A senior civil servant has admitted that it “looks bad” that a colleague’s criticism of his division was removed from a key internal document – but insisted that it had not been an attempt to massage the truth of what had gone on.
Yesterday the RHI Inquiry heard fresh evidence about how civil servants in the Department of Enterprise, Trade and Investment’s (DETI’s) energy division had been highly critical of their colleagues in the department’s finance division in the period where RHI was running out of control.
The criticisms were recorded in a draft ‘assurance statement’, a crucial civil service mechanism for reassuring itself that every area of the department is either functioning correctly, or if there is a problem that it is being dealt with appropriately.
The document goes to the departmental board’s audit committee which includes independent members and is intended to be a bulwark against the squander of public money.
In May 2015 John Mills, the head of energy division, recorded in the document that “despite the repeated requests for information from the finance division and [the Department of Finance], the division has yet to receive any clarity around the maximum available RHI budget going forward.
“This is essential for future planning in terms of tariff reductions, etc. Without this clarification, both schemes may need to be closed to prevent overspends.”
Trevor Cooper, the head of DETI’s finance division, yesterday accepted at the inquiry that Mr Mills’ comments represented a fairly accurate portrayal of the then situation.
However, when the final version of the document was circulated to members of the departmental board, references to the RHI situation were far more anodyne and criticism of the finance division was removed altogether.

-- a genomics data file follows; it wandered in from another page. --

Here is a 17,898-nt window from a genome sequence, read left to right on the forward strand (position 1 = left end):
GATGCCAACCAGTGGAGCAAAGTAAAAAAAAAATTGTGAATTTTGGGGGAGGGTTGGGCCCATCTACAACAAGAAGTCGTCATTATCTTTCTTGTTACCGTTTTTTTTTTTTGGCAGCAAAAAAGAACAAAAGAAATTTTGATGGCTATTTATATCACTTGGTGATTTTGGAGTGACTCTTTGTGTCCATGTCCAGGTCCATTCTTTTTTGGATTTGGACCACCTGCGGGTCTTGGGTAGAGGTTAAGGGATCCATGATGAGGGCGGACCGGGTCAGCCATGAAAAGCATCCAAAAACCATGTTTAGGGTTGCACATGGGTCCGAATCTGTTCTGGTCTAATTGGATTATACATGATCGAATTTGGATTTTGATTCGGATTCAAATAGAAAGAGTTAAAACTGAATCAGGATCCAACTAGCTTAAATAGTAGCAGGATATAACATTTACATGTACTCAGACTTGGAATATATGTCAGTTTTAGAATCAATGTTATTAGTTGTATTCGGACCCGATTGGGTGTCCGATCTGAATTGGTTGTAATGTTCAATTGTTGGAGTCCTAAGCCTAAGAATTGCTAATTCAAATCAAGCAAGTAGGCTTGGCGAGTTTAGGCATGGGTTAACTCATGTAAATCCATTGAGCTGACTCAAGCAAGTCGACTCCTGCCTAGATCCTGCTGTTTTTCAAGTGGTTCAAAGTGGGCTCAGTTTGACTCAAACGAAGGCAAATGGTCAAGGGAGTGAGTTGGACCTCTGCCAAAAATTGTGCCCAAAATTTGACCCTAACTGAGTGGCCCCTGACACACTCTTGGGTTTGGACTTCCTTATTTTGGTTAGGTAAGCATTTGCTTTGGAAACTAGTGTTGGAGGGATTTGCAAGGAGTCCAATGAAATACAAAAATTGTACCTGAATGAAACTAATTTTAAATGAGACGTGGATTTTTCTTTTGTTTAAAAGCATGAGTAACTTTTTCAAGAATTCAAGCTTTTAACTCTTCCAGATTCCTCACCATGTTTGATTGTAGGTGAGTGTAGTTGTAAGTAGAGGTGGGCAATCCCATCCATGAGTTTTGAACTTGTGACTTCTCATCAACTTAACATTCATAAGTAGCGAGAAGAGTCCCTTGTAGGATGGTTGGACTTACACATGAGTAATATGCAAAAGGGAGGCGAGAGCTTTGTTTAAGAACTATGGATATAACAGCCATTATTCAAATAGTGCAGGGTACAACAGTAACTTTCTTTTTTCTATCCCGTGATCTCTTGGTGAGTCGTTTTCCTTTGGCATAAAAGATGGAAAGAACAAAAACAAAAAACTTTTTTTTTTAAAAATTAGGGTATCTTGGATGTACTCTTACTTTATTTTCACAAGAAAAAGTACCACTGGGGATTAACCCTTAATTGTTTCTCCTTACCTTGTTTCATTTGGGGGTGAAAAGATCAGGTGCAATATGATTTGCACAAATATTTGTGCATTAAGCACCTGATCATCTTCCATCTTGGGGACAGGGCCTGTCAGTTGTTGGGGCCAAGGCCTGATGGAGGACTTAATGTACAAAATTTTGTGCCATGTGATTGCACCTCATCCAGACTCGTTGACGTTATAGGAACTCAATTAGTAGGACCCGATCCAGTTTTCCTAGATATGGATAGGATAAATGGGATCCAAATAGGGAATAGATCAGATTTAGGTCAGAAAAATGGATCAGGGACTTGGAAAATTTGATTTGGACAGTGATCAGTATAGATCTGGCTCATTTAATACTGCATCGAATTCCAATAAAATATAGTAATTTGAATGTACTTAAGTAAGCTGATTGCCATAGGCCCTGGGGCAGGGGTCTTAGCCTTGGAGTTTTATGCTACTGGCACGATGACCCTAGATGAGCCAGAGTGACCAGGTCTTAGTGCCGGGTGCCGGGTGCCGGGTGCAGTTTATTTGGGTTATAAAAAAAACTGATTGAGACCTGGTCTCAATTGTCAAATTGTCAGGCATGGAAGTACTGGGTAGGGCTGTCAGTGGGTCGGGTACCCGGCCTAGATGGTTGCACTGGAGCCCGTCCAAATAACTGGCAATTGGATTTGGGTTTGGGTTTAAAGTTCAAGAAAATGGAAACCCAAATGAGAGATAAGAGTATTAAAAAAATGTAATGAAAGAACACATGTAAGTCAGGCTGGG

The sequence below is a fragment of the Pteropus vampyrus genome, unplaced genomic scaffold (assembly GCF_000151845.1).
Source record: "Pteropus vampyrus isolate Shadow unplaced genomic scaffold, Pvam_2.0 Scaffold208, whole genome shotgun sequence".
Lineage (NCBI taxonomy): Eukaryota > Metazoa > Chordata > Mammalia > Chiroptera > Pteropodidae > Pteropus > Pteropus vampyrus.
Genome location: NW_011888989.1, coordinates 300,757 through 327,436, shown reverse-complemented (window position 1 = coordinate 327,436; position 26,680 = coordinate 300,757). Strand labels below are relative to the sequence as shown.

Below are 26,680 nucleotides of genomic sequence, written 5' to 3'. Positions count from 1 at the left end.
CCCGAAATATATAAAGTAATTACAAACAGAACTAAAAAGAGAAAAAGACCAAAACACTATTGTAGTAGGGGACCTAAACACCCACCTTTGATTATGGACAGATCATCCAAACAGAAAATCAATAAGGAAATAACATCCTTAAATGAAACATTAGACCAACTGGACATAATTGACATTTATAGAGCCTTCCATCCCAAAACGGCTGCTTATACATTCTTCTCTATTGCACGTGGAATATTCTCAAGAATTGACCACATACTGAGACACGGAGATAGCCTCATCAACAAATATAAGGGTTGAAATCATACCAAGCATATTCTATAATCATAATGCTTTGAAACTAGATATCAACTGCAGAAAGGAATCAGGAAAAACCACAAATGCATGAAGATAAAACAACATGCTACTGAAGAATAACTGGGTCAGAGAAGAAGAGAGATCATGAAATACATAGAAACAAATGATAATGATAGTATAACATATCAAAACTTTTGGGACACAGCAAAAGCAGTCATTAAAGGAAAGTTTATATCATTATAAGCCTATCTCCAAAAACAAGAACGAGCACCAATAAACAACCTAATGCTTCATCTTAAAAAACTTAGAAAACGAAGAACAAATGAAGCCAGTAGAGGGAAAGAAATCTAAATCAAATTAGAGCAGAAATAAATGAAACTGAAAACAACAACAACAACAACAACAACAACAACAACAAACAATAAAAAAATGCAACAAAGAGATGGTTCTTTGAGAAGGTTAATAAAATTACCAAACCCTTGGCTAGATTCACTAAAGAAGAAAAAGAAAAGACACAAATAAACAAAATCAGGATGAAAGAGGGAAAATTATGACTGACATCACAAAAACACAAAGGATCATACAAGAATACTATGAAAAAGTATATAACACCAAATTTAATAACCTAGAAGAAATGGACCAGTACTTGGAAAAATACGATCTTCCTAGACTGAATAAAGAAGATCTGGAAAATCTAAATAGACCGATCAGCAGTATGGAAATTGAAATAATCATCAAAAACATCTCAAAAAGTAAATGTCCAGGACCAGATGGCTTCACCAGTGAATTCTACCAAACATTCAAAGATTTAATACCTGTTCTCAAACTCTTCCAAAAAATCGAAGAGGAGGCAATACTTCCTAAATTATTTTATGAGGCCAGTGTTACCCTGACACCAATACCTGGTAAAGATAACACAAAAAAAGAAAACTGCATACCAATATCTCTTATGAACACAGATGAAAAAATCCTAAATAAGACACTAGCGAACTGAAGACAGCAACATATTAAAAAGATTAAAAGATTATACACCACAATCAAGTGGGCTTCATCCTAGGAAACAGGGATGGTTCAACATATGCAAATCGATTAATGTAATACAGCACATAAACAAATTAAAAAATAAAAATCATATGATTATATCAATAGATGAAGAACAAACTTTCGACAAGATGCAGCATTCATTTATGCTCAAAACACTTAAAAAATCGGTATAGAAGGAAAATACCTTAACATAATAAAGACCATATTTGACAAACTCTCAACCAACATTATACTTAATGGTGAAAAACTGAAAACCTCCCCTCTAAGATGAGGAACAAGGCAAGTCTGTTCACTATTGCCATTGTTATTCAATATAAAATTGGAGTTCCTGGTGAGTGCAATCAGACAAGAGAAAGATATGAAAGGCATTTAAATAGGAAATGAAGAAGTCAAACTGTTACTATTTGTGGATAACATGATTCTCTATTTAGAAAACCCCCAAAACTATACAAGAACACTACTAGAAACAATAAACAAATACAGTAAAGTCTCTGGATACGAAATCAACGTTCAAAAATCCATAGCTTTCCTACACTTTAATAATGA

There is no suggestion that Mr Cooper acted unilaterally or in a secretive way to change the document, and other senior civil servants were central to the changes being implemented.
When asked about the issue during a previous hearing, Mr Mills told the inquiry that within the civil service “it’s not done to say things like that [internal criticisms of colleagues in formal documents]”.
The document also only referred in oblique terms to the fact that the department knew that it had forgotten to seek reapproval for the scheme and therefore all future spending was irregular.
Mr Cooper said that there had been a series of internal conversations with senior officials about the issue before the changes were made.
Counsel to the inquiry Joseph Aiken asked why such “legitimate criticism” was removed from the document.
Mr Cooper conceded: “It looks bad. I totally accept that.
“Now, rightly or wrongly – and actually wrongly – when I looked at [a fellow official’s] analysis, it appeared to me that actually energy division had been given sight line of their budget ... I accept it’s wrong.”
Mr Aiken put it to him that it was human nature that “you don’t want the audit committee seeing a criticism of finance division”.
Mr Cooper said: “It actually genuinely wasn’t that. It was a genuine belief within finance division that they had been given ...”
Inquiry chairman Sir Patrick Coghlin said: “Surely the purpose of the assurance statement is to confirm that any problems that have arisen were as follows and they have been dealt with in the following way? It is a means of ensuring that control is maintained in a proper way.
“To write ‘DFP approval for the non-domestic scheme means that expenditure on new commitments and beyond requires separate approval’ gives absolutely no indication at all of a problem that needs to be looked at ... instead it’s written in this very bland, camouflaged way which raises no suggestion that something’s gone wrong.”
Mr Cooper responded: “But I had also separately told the audit committee members and the Audit Office that the approval had been overlooked.”
Sir Patrick said: “That may well be right. But this is a form of permanent record – a so-called assurance statement. Once you combine that with removing from it the fact that energy had tried on three occasions to get some further information from finance, then one really does begin to worry about the validity of this type of assurance statement. It moves from being a clearly recorded means of controlling the system and improving on what has gone before to a way of camouflaging things that have gone wrong.”
Mr Cooper conceded that the document ought to have been more blunt.